This was the title of a conference held at Lawson Park on October 7 by Situations Bristol and IXIA (a public art think tank mind gym) when we tested the new building to the max, crowbarring 40 guests and speakers into the space with the odd stroll outside to breathe in some air in between the exhalation of much art theory. Speakers included Paul Domela, Jeanne Van Heeswijk, Karlheinz Kopf, Andreas Lang and our good selves, all bundled up a packaged by Paul O'Neill.
Someone even said Lawson Park was 'the best seminar venue I have ever been too'.
If you are interested in the findings of the conference the answer was "sometimes, sometimes not, maybe".
John Byrne, head of fine art at Liverpool John Moores University paid us a visit to Lawson Park on Friday to start work in earnest on this very blog and to discuss the range of projects that will evolve into the Force of Culture project, to rethink Ruskin as a prescient force in postmodern and postpostmodern culture.
The next day, with my head full of Ruskin related thoughts, I saw an image in the paper from the Chanel ready-to-wear Spring-Summer show in Paris, in which Karl Largerfeld (crafted I'm sure by his own leather gloved hands) presented his collection in a copy of a barn from Marie Antoinette's ferme ornee at Versailles. Including Lily Allen performing a hoe down, whilst the models got down in the hay. I showed the video - see for yourself at http://www.chanel.com/fashion/7#7-ready-to-wear-spring-summer-2010-show-chanel-fashion-show-14,7 - to our resident Dutch artist/agriculturalist Wapke Feenstra, who commented that a true farmer should surely not view such underfed cattle as attractive.
I have to say I found the image quite spectacular and surely the apogee of all current and accumulated complexities around demodernisation, pastoralism and suburban organic fetishism. This must be what Ruskin intended.
Karl had this to say
"I'm from the country, darling. I hear all this talk about organic farming and the environment, and I'm all for it. But there must be a certain sophistication, so it's not used as an excuse to let things go to seed. We had little pigs that we were going to bring onto the catwalk, but they were so smelly we didn't dare to let them out"
Only a farm boy could try so hard to get away from the mud
Saturday 19 September 2009 1120hrs: Adam Kane becomes the first winner of The Greasy Pole competition since its re-introduction to Egremont's annual Crab Fair as permanent work of art/heritage artifact/sporting apparatus by artists Jeremy Deller and Alan Kane. Adam actually conquered the Pole twice, being the first up to retrieve one of the six ribbons from 30ft above and then some 10 minutes later to snatch the shortest ribbon to claim the coveted prize of £2 and a leg of lamb from Wilson's butchers. That's Wilson's butchers. The ease at which the young urchinesque Egremonthian shot up the new Carbon Fibre Nike Greasy Pole Pro suggested we should baste more WD40 on next year, although most barely managed to lift their feet from the floor.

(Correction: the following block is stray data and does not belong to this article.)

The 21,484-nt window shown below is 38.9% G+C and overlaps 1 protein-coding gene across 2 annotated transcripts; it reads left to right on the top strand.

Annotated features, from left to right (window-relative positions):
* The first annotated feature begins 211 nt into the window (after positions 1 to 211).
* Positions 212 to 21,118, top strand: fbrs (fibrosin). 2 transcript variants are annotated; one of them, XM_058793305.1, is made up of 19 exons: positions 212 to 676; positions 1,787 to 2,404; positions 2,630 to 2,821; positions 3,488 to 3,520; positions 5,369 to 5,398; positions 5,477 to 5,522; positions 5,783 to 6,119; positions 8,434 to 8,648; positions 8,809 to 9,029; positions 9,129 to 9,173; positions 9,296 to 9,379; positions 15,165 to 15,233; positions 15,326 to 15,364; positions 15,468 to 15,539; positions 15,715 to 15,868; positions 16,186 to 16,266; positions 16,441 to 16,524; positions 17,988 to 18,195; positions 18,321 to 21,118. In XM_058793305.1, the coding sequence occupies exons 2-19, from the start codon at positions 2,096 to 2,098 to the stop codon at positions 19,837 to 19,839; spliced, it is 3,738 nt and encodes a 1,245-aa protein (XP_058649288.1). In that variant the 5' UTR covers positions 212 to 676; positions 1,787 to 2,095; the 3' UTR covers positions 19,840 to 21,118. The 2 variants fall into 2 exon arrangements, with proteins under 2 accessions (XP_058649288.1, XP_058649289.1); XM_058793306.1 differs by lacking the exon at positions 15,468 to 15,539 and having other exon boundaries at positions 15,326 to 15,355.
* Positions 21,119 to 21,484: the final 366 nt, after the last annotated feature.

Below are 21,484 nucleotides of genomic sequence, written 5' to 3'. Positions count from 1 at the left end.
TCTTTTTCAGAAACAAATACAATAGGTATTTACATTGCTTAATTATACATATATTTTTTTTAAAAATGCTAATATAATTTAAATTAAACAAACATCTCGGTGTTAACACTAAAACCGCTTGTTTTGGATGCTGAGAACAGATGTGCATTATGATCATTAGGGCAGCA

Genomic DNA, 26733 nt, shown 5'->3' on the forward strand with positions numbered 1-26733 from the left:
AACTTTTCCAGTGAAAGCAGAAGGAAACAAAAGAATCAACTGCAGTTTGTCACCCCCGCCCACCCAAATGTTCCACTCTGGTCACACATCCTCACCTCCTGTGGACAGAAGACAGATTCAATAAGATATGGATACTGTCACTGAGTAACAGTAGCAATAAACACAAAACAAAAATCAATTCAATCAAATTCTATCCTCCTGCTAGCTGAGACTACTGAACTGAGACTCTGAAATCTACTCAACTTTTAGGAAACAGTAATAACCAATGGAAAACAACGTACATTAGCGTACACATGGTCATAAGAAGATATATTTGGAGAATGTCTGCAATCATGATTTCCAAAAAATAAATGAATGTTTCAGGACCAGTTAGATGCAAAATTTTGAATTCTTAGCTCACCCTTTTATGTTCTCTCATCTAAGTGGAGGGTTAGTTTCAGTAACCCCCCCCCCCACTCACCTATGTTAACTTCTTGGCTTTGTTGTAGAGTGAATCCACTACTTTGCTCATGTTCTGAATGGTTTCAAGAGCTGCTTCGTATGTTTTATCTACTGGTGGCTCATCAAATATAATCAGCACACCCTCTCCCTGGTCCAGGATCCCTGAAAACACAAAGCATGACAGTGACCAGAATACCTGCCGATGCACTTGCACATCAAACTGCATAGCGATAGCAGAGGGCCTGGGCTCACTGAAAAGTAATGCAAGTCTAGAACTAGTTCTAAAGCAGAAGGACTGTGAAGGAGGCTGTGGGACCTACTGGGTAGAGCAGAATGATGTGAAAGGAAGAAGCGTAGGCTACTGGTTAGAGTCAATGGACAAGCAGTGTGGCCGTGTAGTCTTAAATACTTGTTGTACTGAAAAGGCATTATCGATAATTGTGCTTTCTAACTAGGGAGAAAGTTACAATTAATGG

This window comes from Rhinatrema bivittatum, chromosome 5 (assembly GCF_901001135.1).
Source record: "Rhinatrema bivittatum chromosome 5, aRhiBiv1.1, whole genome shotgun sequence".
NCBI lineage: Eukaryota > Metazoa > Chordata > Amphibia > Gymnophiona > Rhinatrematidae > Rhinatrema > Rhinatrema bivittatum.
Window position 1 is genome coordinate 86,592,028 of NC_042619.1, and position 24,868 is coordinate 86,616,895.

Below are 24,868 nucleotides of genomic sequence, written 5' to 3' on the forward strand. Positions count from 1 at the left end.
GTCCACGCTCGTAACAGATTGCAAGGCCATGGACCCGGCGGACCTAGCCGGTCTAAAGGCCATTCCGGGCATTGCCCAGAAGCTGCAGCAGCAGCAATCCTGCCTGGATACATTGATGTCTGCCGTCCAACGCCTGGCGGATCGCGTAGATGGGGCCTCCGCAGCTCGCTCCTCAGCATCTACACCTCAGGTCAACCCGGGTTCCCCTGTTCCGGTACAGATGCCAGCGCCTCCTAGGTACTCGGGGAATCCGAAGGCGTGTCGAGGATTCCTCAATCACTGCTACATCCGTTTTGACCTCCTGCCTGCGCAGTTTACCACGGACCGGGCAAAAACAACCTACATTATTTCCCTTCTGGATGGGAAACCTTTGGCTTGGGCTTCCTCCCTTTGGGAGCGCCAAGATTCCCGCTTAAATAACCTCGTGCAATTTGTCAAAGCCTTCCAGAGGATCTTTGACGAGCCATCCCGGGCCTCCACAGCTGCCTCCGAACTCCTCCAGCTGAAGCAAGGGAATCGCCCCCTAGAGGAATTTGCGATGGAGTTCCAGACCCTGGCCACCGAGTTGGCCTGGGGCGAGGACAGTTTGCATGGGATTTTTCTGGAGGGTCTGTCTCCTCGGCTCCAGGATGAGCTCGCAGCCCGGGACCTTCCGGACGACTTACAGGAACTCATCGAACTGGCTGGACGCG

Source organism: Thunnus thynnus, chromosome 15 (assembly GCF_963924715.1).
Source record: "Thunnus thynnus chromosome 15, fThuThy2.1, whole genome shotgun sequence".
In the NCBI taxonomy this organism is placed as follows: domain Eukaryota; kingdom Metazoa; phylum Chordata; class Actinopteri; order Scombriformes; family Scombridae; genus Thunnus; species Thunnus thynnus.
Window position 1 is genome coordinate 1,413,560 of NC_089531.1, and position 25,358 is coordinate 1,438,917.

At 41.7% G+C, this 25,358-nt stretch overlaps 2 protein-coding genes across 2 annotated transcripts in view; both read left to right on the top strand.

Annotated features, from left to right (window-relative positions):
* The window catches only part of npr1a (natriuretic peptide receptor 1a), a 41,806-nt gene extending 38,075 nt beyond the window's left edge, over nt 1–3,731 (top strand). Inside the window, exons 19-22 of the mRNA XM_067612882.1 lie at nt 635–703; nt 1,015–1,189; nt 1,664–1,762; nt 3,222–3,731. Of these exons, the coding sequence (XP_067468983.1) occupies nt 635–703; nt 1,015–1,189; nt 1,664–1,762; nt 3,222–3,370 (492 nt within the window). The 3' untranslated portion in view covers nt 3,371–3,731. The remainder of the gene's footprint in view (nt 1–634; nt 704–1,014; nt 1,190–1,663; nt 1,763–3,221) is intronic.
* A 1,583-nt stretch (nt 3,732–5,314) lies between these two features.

Here's an image of the skeletal house/garden/kitchen advertising for rules that work fro communal living, any suggestions send them to email@example.com or to Grizedale firstname.lastname@example.org
On the evening of 8th October Grizedale will take part in a comedy night at Eastside - alongside juneau/projects and Bedwyr Williams (who they) and will be accepting applications for residencies, these will be read out and lampooned, all in the name of cheap laughs. Send your proposals to email@example.com or to Gavin at the above. We really are looking for residencies and this is as likely a way as any to find the right people for the special conditions.
Eastside will I believe be showing the comedy classic 'Starry Starry Night' featuring Van Gogh back to life entirly unreconstructed and hanging out in LA - if you havent seen it it's a must see before you make another art work.